PUDUKKOTTAI: It is 8 am on a chilly December morning and the continuous sound of chiselling cuts through the silent monotony of the street next to the Government Museum here. A small girl, all of 12 years, is crouching on a block of wood, with a set of tools near her. A few curious steps closer, and one could see that she is half-way through carving out a beautiful design on a wooden door.
Anjana Sri is a carpenter’s daughter who was drawn to this art at a very young age. Soon, with help from her father, it became her part-time profession. The pandemic-induced lockdown came as a blessing in disguise, giving her enough time to pursue her interest and learn from her guru — her father, Muthukumar. With a mind filled with creativity, Anjana took to carpentry like a duck to water, says the father of the class 7 student.
“She draws the designs very well. I taught her how to use the chisel and other tools for carving. It did not take her much time to pick up the art and now she can carve an entire double door, all by herself,” says a proud Muthukumar.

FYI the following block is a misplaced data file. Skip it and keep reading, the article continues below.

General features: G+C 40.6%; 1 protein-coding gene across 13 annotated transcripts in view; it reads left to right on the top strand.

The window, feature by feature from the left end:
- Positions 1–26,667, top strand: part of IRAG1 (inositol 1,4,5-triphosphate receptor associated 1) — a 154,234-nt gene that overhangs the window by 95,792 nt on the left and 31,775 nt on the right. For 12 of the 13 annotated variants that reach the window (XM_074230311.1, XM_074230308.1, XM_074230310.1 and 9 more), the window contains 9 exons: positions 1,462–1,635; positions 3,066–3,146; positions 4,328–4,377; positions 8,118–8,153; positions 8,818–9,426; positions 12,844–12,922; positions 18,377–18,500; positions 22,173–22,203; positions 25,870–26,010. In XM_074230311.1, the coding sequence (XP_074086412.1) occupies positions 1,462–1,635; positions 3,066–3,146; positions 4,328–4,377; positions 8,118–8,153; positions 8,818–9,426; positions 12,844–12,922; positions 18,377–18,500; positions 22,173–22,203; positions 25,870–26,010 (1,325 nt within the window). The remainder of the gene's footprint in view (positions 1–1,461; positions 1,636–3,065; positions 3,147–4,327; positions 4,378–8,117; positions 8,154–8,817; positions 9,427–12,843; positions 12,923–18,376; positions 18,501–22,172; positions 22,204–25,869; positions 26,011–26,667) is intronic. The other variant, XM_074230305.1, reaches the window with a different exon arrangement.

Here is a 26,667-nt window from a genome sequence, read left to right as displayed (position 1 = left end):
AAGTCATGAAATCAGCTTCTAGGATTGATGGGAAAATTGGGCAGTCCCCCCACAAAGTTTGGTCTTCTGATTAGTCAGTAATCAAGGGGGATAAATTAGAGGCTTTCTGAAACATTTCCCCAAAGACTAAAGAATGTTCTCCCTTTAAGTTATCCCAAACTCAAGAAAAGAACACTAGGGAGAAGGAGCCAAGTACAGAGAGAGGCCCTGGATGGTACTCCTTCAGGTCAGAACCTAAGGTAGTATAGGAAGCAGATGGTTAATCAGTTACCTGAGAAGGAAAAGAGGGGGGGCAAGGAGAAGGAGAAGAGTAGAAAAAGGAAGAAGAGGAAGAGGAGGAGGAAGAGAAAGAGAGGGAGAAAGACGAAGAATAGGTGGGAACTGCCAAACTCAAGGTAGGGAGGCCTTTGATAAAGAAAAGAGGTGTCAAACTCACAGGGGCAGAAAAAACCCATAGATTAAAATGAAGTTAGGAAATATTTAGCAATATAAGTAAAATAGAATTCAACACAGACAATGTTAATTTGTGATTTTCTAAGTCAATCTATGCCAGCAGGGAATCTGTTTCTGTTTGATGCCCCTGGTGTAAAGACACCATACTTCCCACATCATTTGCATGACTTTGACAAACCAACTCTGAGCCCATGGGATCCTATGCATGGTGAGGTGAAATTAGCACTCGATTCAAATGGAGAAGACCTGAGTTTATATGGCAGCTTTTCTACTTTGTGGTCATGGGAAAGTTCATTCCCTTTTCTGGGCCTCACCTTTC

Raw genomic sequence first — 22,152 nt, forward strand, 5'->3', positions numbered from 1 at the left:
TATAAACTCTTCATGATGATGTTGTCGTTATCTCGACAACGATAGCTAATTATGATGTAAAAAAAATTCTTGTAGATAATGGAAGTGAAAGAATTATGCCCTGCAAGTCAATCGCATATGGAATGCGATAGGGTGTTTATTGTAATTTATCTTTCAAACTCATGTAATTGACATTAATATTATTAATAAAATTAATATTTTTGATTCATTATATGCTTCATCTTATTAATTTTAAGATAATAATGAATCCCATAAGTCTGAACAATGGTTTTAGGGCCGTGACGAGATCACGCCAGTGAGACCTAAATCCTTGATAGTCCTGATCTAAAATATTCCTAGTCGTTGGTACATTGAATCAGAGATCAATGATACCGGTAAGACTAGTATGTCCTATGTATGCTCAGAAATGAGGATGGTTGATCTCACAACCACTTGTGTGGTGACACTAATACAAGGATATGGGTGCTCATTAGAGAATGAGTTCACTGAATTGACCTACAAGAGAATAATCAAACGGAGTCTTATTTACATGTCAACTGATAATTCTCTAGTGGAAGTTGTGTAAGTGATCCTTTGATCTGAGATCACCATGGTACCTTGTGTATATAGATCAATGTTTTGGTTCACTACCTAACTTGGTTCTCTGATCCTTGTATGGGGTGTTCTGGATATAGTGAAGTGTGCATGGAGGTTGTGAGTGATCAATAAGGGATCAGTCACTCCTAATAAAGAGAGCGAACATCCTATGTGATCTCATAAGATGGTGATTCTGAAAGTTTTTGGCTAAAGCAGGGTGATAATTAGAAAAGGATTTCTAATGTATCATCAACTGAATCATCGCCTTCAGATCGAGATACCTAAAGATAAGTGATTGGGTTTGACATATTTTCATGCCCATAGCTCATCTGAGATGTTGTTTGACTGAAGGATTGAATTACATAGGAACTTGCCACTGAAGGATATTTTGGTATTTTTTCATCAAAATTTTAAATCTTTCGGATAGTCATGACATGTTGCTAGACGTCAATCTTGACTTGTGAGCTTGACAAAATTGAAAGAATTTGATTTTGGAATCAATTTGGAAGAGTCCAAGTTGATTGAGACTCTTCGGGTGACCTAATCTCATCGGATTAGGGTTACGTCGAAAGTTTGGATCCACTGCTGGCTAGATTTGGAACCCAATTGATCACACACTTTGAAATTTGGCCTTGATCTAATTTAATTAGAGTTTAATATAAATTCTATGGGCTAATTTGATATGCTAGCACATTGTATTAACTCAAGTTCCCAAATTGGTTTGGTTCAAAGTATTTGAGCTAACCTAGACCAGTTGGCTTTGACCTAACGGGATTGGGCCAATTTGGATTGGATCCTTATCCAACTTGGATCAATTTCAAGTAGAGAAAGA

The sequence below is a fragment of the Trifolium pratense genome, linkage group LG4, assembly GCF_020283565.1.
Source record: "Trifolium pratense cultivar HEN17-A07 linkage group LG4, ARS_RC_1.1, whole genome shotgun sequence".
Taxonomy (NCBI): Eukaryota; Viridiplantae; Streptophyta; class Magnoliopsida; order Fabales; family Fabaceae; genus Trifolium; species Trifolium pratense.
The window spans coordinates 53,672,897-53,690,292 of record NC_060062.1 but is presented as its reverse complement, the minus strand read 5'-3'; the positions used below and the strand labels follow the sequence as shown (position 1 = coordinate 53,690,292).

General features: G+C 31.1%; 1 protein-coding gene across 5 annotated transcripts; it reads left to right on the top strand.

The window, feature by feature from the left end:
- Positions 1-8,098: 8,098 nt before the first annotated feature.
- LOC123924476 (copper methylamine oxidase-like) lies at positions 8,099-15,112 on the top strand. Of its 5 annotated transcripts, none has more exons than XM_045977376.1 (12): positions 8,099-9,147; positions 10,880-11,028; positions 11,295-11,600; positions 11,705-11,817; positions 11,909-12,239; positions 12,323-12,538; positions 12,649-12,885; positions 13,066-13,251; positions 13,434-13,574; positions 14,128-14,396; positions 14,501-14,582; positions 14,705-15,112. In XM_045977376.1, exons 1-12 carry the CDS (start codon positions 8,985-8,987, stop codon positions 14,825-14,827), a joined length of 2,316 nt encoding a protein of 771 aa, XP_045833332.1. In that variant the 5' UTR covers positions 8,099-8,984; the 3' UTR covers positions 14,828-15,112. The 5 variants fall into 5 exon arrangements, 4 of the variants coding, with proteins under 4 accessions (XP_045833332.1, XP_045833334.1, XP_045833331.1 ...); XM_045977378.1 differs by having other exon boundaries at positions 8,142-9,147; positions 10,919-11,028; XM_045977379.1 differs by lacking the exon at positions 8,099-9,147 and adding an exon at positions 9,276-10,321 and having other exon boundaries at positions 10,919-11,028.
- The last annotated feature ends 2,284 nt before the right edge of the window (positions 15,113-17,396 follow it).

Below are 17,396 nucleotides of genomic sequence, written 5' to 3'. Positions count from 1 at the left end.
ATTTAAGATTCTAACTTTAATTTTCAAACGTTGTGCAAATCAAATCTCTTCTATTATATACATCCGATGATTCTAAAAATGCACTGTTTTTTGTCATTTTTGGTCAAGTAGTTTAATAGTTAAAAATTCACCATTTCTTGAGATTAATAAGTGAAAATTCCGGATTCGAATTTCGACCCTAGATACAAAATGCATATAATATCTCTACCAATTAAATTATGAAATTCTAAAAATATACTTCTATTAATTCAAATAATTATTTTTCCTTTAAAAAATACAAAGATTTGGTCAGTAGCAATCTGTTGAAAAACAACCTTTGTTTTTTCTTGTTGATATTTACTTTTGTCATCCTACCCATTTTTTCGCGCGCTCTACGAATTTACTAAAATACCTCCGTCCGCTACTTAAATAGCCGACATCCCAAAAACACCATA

It takes almost a day to carve a design on one part of a door. For a double door, it takes about four days from ideation to execution, says Anjana. Such is her focus that she has no time to lift her head and respond to this curious reporter. She continues working and speaks less, letting her work do the talking.
“There are about 70-80 types of chisels. It is important to know which one to use for what kind of wood, depending on its quality. I’ve learnt all this from my father, and hope to follow his footsteps,” says Anjana, who has also been training in Silambam and Bharatanatyam.Muthukumar has been in the profession for 27 years. Father to three girls, he hopes to pass on the baton to his oldest, Anjana.